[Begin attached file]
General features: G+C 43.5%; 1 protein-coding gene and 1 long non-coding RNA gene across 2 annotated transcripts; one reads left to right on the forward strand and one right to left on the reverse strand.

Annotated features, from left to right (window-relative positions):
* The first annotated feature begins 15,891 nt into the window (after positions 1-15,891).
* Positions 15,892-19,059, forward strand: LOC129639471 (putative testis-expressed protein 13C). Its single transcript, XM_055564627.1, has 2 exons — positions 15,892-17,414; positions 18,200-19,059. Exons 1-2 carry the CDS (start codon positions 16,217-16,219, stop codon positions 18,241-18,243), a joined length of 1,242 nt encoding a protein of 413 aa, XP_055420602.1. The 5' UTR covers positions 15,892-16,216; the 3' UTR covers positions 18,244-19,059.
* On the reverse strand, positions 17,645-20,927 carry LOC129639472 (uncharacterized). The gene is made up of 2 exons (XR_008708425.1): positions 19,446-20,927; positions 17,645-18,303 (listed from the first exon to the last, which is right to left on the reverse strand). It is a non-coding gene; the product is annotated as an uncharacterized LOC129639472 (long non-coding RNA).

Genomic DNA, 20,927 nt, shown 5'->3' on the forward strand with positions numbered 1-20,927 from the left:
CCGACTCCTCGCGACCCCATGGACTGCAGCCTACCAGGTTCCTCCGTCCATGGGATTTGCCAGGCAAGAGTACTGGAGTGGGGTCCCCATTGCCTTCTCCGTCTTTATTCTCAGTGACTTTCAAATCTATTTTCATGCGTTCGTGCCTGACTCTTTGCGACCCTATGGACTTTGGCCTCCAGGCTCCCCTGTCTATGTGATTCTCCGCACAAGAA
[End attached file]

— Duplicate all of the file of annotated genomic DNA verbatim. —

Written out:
General features: G+C 43.5%; 1 protein-coding gene and 1 long non-coding RNA gene across 2 annotated transcripts; one reads left to right on the forward strand and one right to left on the reverse strand.

Annotated features, from left to right (window-relative positions):
* The first annotated feature begins 15,891 nt into the window (after positions 1-15,891).
* Positions 15,892-19,059, forward strand: LOC129639471 (putative testis-expressed protein 13C). Its single transcript, XM_055564627.1, has 2 exons — positions 15,892-17,414; positions 18,200-19,059. Exons 1-2 carry the CDS (start codon positions 16,217-16,219, stop codon positions 18,241-18,243), a joined length of 1,242 nt encoding a protein of 413 aa, XP_055420602.1. The 5' UTR covers positions 15,892-16,216; the 3' UTR covers positions 18,244-19,059.
* On the reverse strand, positions 17,645-20,927 carry LOC129639472 (uncharacterized). The gene is made up of 2 exons (XR_008708425.1): positions 19,446-20,927; positions 17,645-18,303 (listed from the first exon to the last, which is right to left on the reverse strand). It is a non-coding gene; the product is annotated as an uncharacterized LOC129639472 (long non-coding RNA).

Genomic DNA, 20,927 nt, shown 5'->3' on the forward strand with positions numbered 1-20,927 from the left:
CCGACTCCTCGCGACCCCATGGACTGCAGCCTACCAGGTTCCTCCGTCCATGGGATTTGCCAGGCAAGAGTACTGGAGTGGGGTCCCCATTGCCTTCTCCGTCTTTATTCTCAGTGACTTTCAAATCTATTTTCATGCGTTCGTGCCTGACTCTTTGCGACCCTATGGACTTTGGCCTCCAGGCTCCCCTGTCTATGTGATTCTCCGCACAAGAA